“Fab” Tourre verdict can only make SEC look bad

July 30, 2013

By Reynolds Holding
The author is a Reuters Breakingviews columnist. The opinions expressed are his own.

 

Any verdict in the trial of Fabrice “Fabulous Fab” Tourre can only make the Securities and Exchange Commission look bad. Lawyers for the former Goldman Sachs banker seem sure the U.S. regulator has blown it. But even a win would only highlight the watchdog’s failure to bag a high-level bank boss.

The SEC aimed to prove that Tourre, rather than boneheaded bets, caused investor losses of about $1 billion on a collateralized debt obligation called Abacus. Evidence suggested he obscured hedge fund manager John Paulson’s role in picking the securities underlying the Abacus deal and then betting against it. But CDOs of this type only work when someone takes the short side of the transaction. And sophisticated investors like ACA Capital and German bank IKB should have focused on their own investment decisions, not relied on someone else’s.

Flubs by the SEC have made its task more difficult. One top witness, a Paulson lieutenant, swore that he told ACA his boss had shorted the deal. Tourre’s supervisor also unexpectedly disputed the SEC’s explanation for IKB’s investment. And technical jargon may have so thoroughly confused jurors that they’ll conclude the regulator failed to meet its burden of proof.

That’s what Tourre’s lawyers are banking on, having declined to call any witnesses on his behalf. The strategy may backfire, but with the SEC facing only a civil standard of proof rather than a tougher criminal one, they must feel pretty confident.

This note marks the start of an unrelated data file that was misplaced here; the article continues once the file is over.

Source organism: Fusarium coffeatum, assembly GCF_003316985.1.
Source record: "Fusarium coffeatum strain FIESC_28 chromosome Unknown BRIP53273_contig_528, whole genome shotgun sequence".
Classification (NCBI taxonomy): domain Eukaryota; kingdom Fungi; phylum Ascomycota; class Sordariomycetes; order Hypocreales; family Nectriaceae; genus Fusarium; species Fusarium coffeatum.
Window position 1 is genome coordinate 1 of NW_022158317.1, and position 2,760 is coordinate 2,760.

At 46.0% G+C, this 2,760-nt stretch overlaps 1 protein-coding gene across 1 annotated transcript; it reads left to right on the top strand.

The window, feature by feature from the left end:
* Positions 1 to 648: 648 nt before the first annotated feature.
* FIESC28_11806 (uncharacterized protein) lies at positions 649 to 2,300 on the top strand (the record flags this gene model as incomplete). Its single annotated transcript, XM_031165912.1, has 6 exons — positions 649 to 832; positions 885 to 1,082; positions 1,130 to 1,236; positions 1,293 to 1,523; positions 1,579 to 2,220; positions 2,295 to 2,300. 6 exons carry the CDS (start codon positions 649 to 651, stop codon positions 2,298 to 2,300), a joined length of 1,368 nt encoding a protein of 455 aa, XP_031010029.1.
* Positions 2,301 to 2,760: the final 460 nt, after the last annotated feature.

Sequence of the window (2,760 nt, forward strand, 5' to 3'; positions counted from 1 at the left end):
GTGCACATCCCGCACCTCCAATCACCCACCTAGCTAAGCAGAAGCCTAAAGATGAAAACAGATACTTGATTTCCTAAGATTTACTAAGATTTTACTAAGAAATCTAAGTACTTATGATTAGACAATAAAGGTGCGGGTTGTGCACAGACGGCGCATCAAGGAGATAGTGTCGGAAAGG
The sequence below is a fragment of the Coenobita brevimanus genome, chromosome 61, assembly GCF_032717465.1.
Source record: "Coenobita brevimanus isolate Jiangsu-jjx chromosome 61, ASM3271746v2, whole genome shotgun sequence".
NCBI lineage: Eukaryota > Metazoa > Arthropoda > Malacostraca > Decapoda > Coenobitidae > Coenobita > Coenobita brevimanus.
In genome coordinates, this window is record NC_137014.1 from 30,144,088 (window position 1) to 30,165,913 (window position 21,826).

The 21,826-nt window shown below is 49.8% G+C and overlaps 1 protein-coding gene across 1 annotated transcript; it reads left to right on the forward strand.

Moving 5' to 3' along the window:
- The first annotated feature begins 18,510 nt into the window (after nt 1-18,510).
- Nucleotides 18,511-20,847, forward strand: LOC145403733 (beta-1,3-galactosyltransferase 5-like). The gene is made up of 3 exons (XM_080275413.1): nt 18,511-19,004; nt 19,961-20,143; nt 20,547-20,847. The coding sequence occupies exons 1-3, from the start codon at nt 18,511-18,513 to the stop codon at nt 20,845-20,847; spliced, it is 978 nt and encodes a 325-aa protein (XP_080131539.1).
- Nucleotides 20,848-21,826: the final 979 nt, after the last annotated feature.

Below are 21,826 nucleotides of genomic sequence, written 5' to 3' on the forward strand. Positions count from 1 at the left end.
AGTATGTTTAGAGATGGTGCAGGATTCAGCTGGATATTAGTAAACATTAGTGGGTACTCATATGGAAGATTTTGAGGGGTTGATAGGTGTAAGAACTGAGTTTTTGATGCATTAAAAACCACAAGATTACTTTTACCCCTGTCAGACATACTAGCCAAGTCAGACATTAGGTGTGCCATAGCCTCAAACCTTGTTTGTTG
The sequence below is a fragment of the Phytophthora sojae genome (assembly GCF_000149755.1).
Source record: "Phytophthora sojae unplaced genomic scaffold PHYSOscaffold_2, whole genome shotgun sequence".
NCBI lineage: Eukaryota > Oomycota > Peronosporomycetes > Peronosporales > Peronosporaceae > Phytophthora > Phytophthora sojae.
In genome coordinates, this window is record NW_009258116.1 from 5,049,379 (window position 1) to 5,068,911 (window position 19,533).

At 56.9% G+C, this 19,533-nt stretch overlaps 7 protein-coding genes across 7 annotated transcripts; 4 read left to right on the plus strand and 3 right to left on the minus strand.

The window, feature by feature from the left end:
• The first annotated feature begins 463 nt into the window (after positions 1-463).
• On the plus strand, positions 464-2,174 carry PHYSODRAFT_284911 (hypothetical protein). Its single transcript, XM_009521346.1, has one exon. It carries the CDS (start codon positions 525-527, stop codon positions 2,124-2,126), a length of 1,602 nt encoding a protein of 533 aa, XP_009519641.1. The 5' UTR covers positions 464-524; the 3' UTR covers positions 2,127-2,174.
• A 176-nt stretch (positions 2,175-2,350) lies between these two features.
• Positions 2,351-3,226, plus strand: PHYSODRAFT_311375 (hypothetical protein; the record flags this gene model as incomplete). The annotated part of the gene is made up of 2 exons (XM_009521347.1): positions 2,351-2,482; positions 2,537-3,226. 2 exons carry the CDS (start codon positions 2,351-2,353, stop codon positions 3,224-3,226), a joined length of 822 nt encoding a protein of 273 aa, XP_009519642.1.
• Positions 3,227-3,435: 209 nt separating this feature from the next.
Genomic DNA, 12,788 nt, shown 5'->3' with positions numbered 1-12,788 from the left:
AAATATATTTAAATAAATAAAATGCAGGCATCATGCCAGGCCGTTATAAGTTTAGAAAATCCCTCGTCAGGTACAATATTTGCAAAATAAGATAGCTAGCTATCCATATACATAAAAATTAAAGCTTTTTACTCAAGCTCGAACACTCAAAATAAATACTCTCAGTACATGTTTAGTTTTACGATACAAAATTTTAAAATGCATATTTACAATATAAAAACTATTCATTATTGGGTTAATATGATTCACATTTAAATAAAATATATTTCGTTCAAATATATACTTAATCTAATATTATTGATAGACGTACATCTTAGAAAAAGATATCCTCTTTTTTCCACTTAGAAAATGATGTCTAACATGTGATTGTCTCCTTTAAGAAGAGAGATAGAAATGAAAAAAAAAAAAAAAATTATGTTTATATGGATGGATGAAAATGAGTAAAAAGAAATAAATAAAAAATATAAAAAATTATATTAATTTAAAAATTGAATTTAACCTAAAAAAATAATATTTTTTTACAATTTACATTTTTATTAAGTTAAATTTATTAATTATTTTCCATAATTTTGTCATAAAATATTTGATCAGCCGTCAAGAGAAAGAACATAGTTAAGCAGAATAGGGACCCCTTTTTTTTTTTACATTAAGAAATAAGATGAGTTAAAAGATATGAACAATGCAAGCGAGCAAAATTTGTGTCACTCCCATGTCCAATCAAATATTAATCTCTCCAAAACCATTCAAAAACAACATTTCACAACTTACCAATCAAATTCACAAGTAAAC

If the regulator does prevail, however, it still won’t escape criticism. In a trial last August involving a Citigroup CDO, the SEC also went after a mid-level banker. Jurors refused to find him liable, saying they considered him a scapegoat for appalling behavior on a wider scale. The public may see Tourre in a similar light, even if the verdict goes against him.

The SEC deserves credit for pursuing more than 150 firms and individuals over events that occurred during the 2008 financial crisis. Prosecutors like Manhattan U.S. Attorney Preet Bharara have largely shunned those cases in favor of headline-grabbing insider trading convictions.

But it’s Bharara who is being celebrated as the new sheriff of Wall Street. If the SEC wants a reputation as a watchdog with bite, it needs to start bringing stronger cases against more senior bankers.

 

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